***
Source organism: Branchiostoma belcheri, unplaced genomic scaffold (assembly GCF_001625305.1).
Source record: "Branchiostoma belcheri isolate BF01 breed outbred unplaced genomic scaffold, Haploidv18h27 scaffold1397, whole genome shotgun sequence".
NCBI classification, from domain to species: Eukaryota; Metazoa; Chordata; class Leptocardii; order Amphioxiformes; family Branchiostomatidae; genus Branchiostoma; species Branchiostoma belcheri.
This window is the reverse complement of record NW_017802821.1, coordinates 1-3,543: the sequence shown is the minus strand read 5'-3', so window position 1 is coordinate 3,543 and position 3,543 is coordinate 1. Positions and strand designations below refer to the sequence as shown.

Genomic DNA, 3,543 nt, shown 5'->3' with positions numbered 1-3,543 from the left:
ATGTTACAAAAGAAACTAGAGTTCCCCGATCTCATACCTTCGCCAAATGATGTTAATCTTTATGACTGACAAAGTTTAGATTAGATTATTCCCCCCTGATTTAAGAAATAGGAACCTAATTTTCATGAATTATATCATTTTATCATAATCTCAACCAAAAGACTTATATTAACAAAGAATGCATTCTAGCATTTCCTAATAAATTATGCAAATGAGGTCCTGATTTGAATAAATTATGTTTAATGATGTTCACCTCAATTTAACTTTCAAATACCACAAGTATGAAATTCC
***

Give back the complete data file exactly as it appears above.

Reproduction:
Source organism: Branchiostoma belcheri, unplaced genomic scaffold (assembly GCF_001625305.1).
Source record: "Branchiostoma belcheri isolate BF01 breed outbred unplaced genomic scaffold, Haploidv18h27 scaffold1397, whole genome shotgun sequence".
NCBI classification, from domain to species: Eukaryota; Metazoa; Chordata; class Leptocardii; order Amphioxiformes; family Branchiostomatidae; genus Branchiostoma; species Branchiostoma belcheri.
This window is the reverse complement of record NW_017802821.1, coordinates 1-3,543: the sequence shown is the minus strand read 5'-3', so window position 1 is coordinate 3,543 and position 3,543 is coordinate 1. Positions and strand designations below refer to the sequence as shown.

Genomic DNA, 3,543 nt, shown 5'->3' with positions numbered 1-3,543 from the left:
ATGTTACAAAAGAAACTAGAGTTCCCCGATCTCATACCTTCGCCAAATGATGTTAATCTTTATGACTGACAAAGTTTAGATTAGATTATTCCCCCCTGATTTAAGAAATAGGAACCTAATTTTCATGAATTATATCATTTTATCATAATCTCAACCAAAAGACTTATATTAACAAAGAATGCATTCTAGCATTTCCTAATAAATTATGCAAATGAGGTCCTGATTTGAATAAATTATGTTTAATGATGTTCACCTCAATTTAACTTTCAAATACCACAAGTATGAAATTCC